A high school threatened to ban students from prom for participating in gun control walkouts

Elise Solé
Yahoo Lifestyle

A New Jersey high school has retracted a threat banning students from prom, for participating in organized walk-outs in response to the Florida school shooting.

Principal Dennis Perry of Cherry Hill High School East explained the changeabout in a February 27th letter to the school, even inviting students to participate in an organized “walk” on March 14th, the same day as the national school walkout planned by The Women’s March’s Youth EMPOWER group.

A student at Marjory Stoneman Douglas High School, where 17 students and teachers were killed in a February 14th shooting, protests in support of gun laws. (Photo: Getty Images)
A student at Marjory Stoneman Douglas High School, where 17 students and teachers were killed in a February 14th shooting, protests in support of gun laws. (Photo: Getty Images)

Perry also announced a weekly meeting between students and teachers to discuss school safety and a letter campaign to victims of the February 14th shooting at Marjory Stoneman Douglas High School in Parkland, Florida, among other initiatives.

“I am formally retracting the statement that I made on Monday, February 26, regarding withholding participation in the senior trip, the senior prom, or graduation for participating in the “disruption” planned for that morning,” wrote Perry.

One day prior, Perry made the controversial announcement in the midst of a student protest in support of teacher Timothy Locke, who was reportedly placed on administrative leave after expressing concern about Cherry Hill’s lack of armed officers and comparing the school to Columbine High School, where in 1999, two students killed 13 people in a mass shooting.

A student also told Philly.com that Locke said, “The chances of East being shot up were high.” And Locke himself told the website that his bag was searched and he was ordered to undergo a physical and a psychiatric evaluation.

In an audio obtained by PhillyVoice, Perry said, “I am assuming that the purpose of the planned disruption was out of frustration because it was felt as though you were not being heard. Well, I do want you to have that opportunity to be heard, and I do want to hear you.”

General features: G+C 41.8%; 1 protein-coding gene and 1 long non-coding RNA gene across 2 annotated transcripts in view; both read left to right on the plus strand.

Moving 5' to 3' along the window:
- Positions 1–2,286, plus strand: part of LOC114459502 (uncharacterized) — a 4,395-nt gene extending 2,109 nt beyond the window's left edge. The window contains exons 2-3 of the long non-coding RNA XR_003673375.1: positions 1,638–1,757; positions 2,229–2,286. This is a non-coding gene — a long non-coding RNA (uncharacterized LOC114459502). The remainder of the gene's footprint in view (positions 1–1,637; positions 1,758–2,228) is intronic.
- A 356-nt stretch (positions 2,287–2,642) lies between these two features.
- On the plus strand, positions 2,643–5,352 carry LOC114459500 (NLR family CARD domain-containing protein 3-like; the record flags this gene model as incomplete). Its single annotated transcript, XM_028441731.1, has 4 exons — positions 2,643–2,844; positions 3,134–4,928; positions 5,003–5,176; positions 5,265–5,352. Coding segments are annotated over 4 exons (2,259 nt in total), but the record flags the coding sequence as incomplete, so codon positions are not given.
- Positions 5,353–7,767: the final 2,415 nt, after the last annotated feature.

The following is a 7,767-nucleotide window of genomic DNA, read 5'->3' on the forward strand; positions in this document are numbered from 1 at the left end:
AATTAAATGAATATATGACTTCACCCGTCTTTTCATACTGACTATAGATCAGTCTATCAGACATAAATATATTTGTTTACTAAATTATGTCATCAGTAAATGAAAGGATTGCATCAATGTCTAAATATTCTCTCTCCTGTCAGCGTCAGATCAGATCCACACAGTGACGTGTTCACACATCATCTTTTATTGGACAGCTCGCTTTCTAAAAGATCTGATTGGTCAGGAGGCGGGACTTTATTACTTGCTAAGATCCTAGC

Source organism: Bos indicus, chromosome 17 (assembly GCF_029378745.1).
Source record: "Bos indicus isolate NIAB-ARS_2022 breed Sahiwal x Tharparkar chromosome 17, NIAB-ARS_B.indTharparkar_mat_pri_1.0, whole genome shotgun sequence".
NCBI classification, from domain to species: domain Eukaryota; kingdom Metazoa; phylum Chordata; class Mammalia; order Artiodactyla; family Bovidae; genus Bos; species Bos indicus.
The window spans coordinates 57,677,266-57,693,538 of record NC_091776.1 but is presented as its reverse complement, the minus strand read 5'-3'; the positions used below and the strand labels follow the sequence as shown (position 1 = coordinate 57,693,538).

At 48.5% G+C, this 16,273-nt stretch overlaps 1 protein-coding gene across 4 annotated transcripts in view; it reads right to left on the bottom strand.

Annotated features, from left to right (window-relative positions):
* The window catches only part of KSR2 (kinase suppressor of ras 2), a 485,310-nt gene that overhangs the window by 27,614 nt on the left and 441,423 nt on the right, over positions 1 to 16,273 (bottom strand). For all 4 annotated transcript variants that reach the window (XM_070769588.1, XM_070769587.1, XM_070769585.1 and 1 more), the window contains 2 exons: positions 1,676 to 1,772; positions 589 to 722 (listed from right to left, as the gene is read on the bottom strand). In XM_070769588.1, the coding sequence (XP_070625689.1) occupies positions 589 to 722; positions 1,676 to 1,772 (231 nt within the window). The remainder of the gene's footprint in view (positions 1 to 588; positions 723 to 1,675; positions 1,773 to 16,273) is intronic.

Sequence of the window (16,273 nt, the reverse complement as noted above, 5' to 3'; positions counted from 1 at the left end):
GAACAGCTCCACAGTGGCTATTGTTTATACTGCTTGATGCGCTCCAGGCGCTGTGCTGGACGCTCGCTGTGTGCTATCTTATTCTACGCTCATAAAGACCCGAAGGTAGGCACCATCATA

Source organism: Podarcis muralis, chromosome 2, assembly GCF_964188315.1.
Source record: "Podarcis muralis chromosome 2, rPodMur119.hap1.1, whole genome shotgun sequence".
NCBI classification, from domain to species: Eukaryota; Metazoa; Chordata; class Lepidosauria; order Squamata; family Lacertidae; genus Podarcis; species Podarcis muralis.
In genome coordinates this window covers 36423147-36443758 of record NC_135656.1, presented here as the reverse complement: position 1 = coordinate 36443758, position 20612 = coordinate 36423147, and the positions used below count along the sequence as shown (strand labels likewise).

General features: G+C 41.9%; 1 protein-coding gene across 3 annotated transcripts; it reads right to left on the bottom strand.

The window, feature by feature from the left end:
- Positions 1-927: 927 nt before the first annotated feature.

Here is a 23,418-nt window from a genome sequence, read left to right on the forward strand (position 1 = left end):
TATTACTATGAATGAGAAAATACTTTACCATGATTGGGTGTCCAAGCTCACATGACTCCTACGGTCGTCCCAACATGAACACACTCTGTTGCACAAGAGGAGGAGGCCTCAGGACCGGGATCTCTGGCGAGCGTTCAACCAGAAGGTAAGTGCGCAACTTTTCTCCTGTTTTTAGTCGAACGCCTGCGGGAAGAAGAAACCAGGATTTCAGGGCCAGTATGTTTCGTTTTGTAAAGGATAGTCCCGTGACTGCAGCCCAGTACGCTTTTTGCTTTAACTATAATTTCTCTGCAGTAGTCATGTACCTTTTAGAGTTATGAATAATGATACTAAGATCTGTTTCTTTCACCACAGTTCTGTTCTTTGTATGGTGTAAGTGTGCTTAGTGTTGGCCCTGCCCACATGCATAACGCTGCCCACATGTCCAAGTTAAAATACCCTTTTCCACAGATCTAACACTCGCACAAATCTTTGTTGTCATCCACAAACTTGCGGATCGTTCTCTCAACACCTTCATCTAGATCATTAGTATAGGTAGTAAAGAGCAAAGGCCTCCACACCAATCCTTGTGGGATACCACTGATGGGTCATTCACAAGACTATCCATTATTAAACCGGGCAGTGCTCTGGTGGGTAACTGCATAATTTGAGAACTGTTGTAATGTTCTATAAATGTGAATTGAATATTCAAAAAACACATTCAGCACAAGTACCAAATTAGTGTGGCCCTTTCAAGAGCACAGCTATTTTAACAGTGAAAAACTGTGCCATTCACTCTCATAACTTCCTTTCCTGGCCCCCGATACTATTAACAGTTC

He added, “Please know that those of you who opt into some sort of civil disobedience will be immediately suspended and you will lose your senior trip and prom if you are in 12th grade.” Perry did not answer Yahoo Lifestyle’s multiple requests for comment.

In many cases, it’s unconstitutional to punish student protesters. (Photo: Getty Images)
In many cases, it’s unconstitutional to punish student protesters. (Photo: Getty Images)

According to Edward Barocas, legal director for the American Civil Liberties Union (ACLU), threatening to punish student activists is, in many cases, unconstitutional. “Schools cannot punish kids for skipping class to protest any more harshly than they would for skipping for another reason,” he tells Yahoo Lifestyle. “It would be unconstitutional to focus on the reasons for missing class.”

Threatening to ban protesters from prom violates two rights, says Barocas: The right to due process, which in this case, requires fair and transparent discipline procedures for an offense — not eleventh-hour bans — and the right to free speech.

Aside from the March 14 walkout, a “March for Our Lives” walk in Washington, D.C. is scheduled for March 24th, and a National School Walkout, on April 20th on the 19th anniversary of the Columbine shooting.

Cherry Hill is one of several schools to threaten protesting students with discipline. According to local news station KHOU, a district in Spring, Texas issued a statement that students who participate in walk-outs face in-school suspension, even while investigating a February 23rd threat to one its own high schools.

The Needville Independent School District, also in Texas, stated in a now-deleted Facebook post, “Should students choose to [walk out], they will be suspended from school for three days and face all the consequences that come along with an out-of-school suspension…We will discipline no matter if it is one, fifty or five hundred students involved.”

The good news is, student activism doesn’t seem to be a deal breaker for many prospective colleges. Hannah Mendlowitz, senior assistant director of admissions at Yale penned a February 23rd post which read, “Does Yale look unfavorably upon discipline resulting from peaceful demonstrations? The answer is simple: Of course not…I, for one, will be cheering these students on from New Haven.”

The MIT admissions department said in a blog post, “We have already informed those who asked that, in this case, a disciplinary action associated with meaningful, peaceful participation in a protest will not negatively impact their admissions decision, because we would not view it as inappropriate or lacking integrity on its face.”

The University of Massachusetts – Amherst assured protesting students “We won’t hold it against you.”

And the dean of admissions at Smith College tweeted, “We’ve got you on this side.”

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